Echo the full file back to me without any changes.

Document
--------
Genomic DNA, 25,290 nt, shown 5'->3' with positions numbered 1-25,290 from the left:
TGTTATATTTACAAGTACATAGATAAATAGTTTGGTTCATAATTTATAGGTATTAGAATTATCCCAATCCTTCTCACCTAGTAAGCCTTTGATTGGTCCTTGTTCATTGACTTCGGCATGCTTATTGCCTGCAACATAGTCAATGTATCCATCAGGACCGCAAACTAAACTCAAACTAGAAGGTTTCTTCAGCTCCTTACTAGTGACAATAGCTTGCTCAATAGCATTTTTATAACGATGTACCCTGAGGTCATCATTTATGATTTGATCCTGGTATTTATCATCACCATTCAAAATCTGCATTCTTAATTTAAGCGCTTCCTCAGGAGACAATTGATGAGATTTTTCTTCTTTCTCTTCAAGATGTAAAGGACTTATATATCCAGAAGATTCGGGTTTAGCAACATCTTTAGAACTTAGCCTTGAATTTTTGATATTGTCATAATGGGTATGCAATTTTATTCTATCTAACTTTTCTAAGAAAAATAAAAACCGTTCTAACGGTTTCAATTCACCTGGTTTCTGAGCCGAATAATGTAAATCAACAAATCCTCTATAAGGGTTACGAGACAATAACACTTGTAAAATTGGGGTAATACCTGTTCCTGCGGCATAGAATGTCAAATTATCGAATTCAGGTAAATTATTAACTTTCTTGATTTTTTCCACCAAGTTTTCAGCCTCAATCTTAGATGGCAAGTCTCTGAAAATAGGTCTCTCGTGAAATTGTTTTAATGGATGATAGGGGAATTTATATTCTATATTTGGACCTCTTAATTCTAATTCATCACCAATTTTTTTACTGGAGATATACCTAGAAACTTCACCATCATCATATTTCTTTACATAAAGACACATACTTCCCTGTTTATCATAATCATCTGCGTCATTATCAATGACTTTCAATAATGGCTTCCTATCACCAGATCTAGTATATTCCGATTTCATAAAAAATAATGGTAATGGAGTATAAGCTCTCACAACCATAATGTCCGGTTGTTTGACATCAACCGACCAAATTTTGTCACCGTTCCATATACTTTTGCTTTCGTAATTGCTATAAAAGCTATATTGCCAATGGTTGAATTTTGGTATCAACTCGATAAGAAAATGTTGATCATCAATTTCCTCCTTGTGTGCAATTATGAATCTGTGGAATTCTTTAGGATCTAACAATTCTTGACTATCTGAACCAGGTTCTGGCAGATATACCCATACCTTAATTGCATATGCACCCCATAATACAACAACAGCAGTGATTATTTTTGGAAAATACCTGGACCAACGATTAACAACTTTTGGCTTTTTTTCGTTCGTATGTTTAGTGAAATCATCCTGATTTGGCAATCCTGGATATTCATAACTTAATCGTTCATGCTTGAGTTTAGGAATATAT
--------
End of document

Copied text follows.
Genomic DNA, 25,290 nt, shown 5'->3' with positions numbered 1-25,290 from the left:
TGTTATATTTACAAGTACATAGATAAATAGTTTGGTTCATAATTTATAGGTATTAGAATTATCCCAATCCTTCTCACCTAGTAAGCCTTTGATTGGTCCTTGTTCATTGACTTCGGCATGCTTATTGCCTGCAACATAGTCAATGTATCCATCAGGACCGCAAACTAAACTCAAACTAGAAGGTTTCTTCAGCTCCTTACTAGTGACAATAGCTTGCTCAATAGCATTTTTATAACGATGTACCCTGAGGTCATCATTTATGATTTGATCCTGGTATTTATCATCACCATTCAAAATCTGCATTCTTAATTTAAGCGCTTCCTCAGGAGACAATTGATGAGATTTTTCTTCTTTCTCTTCAAGATGTAAAGGACTTATATATCCAGAAGATTCGGGTTTAGCAACATCTTTAGAACTTAGCCTTGAATTTTTGATATTGTCATAATGGGTATGCAATTTTATTCTATCTAACTTTTCTAAGAAAAATAAAAACCGTTCTAACGGTTTCAATTCACCTGGTTTCTGAGCCGAATAATGTAAATCAACAAATCCTCTATAAGGGTTACGAGACAATAACACTTGTAAAATTGGGGTAATACCTGTTCCTGCGGCATAGAATGTCAAATTATCGAATTCAGGTAAATTATTAACTTTCTTGATTTTTTCCACCAAGTTTTCAGCCTCAATCTTAGATGGCAAGTCTCTGAAAATAGGTCTCTCGTGAAATTGTTTTAATGGATGATAGGGGAATTTATATTCTATATTTGGACCTCTTAATTCTAATTCATCACCAATTTTTTTACTGGAGATATACCTAGAAACTTCACCATCATCATATTTCTTTACATAAAGACACATACTTCCCTGTTTATCATAATCATCTGCGTCATTATCAATGACTTTCAATAATGGCTTCCTATCACCAGATCTAGTATATTCCGATTTCATAAAAAATAATGGTAATGGAGTATAAGCTCTCACAACCATAATGTCCGGTTGTTTGACATCAACCGACCAAATTTTGTCACCGTTCCATATACTTTTGCTTTCGTAATTGCTATAAAAGCTATATTGCCAATGGTTGAATTTTGGTATCAACTCGATAAGAAAATGTTGATCATCAATTTCCTCCTTGTGTGCAATTATGAATCTGTGGAATTCTTTAGGATCTAACAATTCTTGACTATCTGAACCAGGTTCTGGCAGATATACCCATACCTTAATTGCATATGCACCCCATAATACAACAACAGCAGTGATTATTTTTGGAAAATACCTGGACCAACGATTAACAACTTTTGGCTTTTTTTCGTTCGTATGTTTAGTGAAATCATCCTGATTTGGCAATCCTGGATATTCATAACTTAATCGTTCATGCTTGAGTTTAGGAATATAT